Life’s painful lessons
Author: Millicent Pryce
Illustrator: Nicholas Barrett
Dr Glenville Ashby, Reviewer
Millicent Pryce goes on a poetic tear with this piercing, imaginative, existential offering. Pryce proves the consummate performer, unwilling to reveal her magic at the outset. But it gets increasingly interesting, masterful, as we separate the grain from its modicum of chaff and realise that we are witnessing something truly special. Yes, Pryce serves up some pedestrian, simplistic poems such as Death and My Love that are shrouded with banality. It makes you wonder.
But she unveils her best work in rapid, torrential bursts, relying heavily on atmosphere and tone. Here, style and substance work hand in glove.
And you now wonder from whence comes her intuitive artistry. There is so much to cheer for.
Like a master puppeteer, Pryce has the handle on our sense and sensibilities in Why did you do it. We are drenched in a sea of diverse sentiments: sadness, anger, compassion, and consternation. Pryce is poignantly emotive in this incest-based theme. She is so supremely convincing that we absorb her burden and pain as she pleads, "Love me again Daddy ... just not in that way PLEASE! I want to love you too in exactly the way little girls should love their fathers ... Daddy DON'T touch me there! MOM?"
life's bitter pills
For sure, life has its fair share of hiccups. No one is immune. It is a message that reverberates throughout Whispers. Life assumes the role of antagonist, provocateur, as exemplified in Empty and The Quarrel. We lash out, ever complaining about life's bitter pills that we must swallow. Amid challenges, Pryce beckons us to reflect.
The deftly, ingeniously written, A Conversation with Life, is a sarcastic look at our ignorance and immaturity. "How do you feel from being exhaled from so many different souls? Do you ever wish you were not born? I mean with people being so consistently brutal to you ... How do you feel?"
To which, life replies, "I've broken a couple of hearts ... I doubt they learn as much from their broken feet. Walk with me my child, this journey will show you what my words can't tell."
Unfortunately, life is the fall guy, our potential nemesis. Oh, how our sentiments are misplaced! If only we knew the timeless lessons it offers - for our own good - as difficult as they might seem.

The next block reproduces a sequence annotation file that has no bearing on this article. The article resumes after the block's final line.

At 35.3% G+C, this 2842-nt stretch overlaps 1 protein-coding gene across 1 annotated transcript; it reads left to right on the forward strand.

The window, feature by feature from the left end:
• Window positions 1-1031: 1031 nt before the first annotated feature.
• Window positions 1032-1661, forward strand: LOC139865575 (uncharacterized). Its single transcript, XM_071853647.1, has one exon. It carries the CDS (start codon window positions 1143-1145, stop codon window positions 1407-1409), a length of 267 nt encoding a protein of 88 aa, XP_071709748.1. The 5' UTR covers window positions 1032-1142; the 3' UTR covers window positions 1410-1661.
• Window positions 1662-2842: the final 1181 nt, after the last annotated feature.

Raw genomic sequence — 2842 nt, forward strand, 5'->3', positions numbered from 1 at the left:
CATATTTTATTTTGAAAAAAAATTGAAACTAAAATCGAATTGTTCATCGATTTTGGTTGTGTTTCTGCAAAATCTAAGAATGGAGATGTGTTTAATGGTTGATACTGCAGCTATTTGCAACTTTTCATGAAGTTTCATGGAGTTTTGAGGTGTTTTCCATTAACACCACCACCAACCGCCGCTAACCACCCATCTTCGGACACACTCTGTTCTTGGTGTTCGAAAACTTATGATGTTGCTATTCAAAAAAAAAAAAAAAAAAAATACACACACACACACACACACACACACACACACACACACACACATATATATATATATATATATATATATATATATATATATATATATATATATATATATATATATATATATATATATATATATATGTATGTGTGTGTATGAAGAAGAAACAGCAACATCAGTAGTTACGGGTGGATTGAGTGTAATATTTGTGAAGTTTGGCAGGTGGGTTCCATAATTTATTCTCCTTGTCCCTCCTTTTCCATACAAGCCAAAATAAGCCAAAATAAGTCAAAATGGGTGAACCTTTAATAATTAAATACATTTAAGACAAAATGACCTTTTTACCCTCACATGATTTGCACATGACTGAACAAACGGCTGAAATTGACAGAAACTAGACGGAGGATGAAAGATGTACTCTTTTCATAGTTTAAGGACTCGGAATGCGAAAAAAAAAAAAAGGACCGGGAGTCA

Arguably, this is the creme de la creme of Pryce's work.
Reunion is sociological in scope. Prophetic and hopeful, she envisions a slow meeting of the minds, cultures, and peoples. "In a moment of dÈj‡ vu they look at each other - One plainly white the other black, white and pondering," she writes. "The air between them crackles with the air of forgotten familiarity. But plainly white has nothing to say and black white and pondering, has much but knows not where to start." But, "as the coil unwind; the air shifts, simmers and settles. No longer is the yearlong silence a binding shackle. As with one word, then two - came the reunion."
In Your Pain, Pryce forays into bioethics and our responsibility to self and society. Although we feel and identify with the pain of others - and that's noble - no man can pay a ransom for his brother and no soul can bear the burden of another.
an old soul
Here, she pens, "I, too, am withered by your distress. And though I take this much of what isn't duly mine, it is sad but true in the end ... It will all still be your pain."
And in A lesson not learnt, she warns against duplicity, cunning, and charades - all wrapped in glitter. "Tell your mind to not conceive the thought that everyone means you well ... Their minds are clean as a criminal's record - and their tongues - the finest of wines. The tools of their trade are seasoned for the subtle purging of your blood ..."
Pryce's aphorisms and counsel run deep; she's an old soul in a young body, some might say. Refreshing, provocative and instructive, Whispers is as compelling as it gets.
- Send feedback to email@example.com or follow him on Twitter @glenvilleashby. Dr Ashby is the author of the new book, 'Anam Cara: Your Soul Friend and Bridge to Enlightenment.''